Here’s one to cause nightmares for arachnophobes, a giant spider web ‘network’ found in Texas is a rare sight caused by a community of the insects working together. While commonly known as solitary creatures, more and more clues are being unveiled about the social aspect of spiders’ existence in the United States.
Discovered by entomologist Mike Merchant from Texas A&M AgriLife Extension Service, the vast spider web blanketed several trees along the CA Roan Drive road in Rowlett. The stunning and eerie sight has drawn quite a lot of attention and some understandable goosebumps.
In the trees planted along a “football field-length” area, the spiders have taken over and built an entire complex of interconnected webs, which is leisurely used by all its residents with no reported conflicts, gathered up together to catch prey. The “glistening webs” drape over the trees at Lakeside Park for over 40 feet across them.
And it’s not the first time this has happened in Texas. Back in 2007, a similar incident occurred in Lake Tawakoni State Park, only 35 miles away from Rowlett. Which could mean that the general area has a curse placed on it. Or just a huge population of midges, which the spiders can feast upon. One or the other.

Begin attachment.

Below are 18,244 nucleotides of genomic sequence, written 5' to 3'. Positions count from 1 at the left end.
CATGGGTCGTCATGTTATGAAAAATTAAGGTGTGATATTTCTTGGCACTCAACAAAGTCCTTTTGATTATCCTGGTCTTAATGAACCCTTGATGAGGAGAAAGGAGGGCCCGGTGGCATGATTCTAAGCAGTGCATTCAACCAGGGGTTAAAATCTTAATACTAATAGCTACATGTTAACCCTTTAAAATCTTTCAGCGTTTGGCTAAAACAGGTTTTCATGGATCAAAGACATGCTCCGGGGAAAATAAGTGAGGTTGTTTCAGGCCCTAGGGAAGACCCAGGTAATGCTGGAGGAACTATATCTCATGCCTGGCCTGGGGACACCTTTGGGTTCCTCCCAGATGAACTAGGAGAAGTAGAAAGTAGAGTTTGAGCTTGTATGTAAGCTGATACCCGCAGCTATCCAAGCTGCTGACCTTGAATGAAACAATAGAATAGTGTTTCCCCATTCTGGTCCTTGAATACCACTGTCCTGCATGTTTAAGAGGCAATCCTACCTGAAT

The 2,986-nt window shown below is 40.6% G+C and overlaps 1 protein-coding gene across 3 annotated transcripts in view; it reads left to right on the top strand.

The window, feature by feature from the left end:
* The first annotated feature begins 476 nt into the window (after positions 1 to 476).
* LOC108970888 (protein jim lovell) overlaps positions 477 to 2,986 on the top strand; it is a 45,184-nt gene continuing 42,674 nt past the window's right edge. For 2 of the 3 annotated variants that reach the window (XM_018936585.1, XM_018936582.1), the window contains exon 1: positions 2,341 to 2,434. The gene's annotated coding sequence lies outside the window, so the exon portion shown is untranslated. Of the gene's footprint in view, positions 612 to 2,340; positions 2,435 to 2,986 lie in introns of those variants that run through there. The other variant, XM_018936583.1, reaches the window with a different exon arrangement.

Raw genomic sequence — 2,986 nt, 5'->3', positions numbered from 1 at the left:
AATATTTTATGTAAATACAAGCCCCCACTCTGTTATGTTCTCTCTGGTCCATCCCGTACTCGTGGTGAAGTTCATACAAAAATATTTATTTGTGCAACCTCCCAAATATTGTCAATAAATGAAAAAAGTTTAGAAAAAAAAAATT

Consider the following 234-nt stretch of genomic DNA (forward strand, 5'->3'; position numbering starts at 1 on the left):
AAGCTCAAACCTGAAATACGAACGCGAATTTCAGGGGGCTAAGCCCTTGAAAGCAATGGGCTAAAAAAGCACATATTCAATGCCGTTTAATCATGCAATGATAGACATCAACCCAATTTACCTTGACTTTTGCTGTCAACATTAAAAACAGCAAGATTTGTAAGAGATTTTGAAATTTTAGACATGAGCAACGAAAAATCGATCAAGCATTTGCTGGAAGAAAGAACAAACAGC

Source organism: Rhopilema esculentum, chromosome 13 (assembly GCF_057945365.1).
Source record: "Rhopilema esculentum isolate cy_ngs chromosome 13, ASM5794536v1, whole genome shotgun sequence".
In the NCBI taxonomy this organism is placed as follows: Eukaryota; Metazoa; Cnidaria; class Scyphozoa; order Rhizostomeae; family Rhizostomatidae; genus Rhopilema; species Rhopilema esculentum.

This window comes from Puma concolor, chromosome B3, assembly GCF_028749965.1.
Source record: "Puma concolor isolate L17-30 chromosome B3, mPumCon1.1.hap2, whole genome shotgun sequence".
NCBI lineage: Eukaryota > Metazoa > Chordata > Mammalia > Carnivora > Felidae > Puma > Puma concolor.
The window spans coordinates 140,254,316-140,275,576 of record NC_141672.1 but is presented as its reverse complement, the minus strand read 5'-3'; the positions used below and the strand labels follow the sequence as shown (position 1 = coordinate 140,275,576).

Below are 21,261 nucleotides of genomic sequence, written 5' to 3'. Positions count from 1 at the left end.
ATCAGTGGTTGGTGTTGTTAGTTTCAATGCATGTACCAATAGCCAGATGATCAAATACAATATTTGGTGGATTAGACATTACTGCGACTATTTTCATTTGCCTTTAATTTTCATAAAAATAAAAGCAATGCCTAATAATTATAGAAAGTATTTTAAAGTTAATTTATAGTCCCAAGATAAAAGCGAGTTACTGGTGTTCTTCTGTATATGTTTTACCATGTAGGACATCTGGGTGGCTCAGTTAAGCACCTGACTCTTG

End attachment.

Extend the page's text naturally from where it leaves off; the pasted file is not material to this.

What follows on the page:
The rare, natural phenomenon is told to appear only within the “right conditions” by spiders in the Tetragnatha guatemalensis family, which are currently now in Texas, but even then it’s not a common sight. It requires a vast amount of food available, likely insects flying at night from lakes in order to feed the entire community.
This particular species of spider is reportedly not aggressive to others of its kind and, thus, is able to create an entire ‘network’ of webs for all to use, though a nest this large is still very rare, according to arachnologists who study all families of the insect. The food may keep them together and their social nature might stem from the common purpose.
Passer-bys along the CA Roan Drive are encouraged to stop and admire nature’s “work of art”, with the obvious caution not to touch it. That is, if you’re brave enough to venture that close to 40 feet worth of webs with thousands of spiders streaked across it. Most would likely choose to admire the rare sight from a distance.
It has been pointed out that the Tetragnatha guatemalensis spider is also unaggressive to humans, so visitors or locals may rest assured that there is no need for pesticides or other treatments. It’s more a sight to be admired than feared, but it can only be assumed that the chances of either is 50/50.
Image source: neatorama.com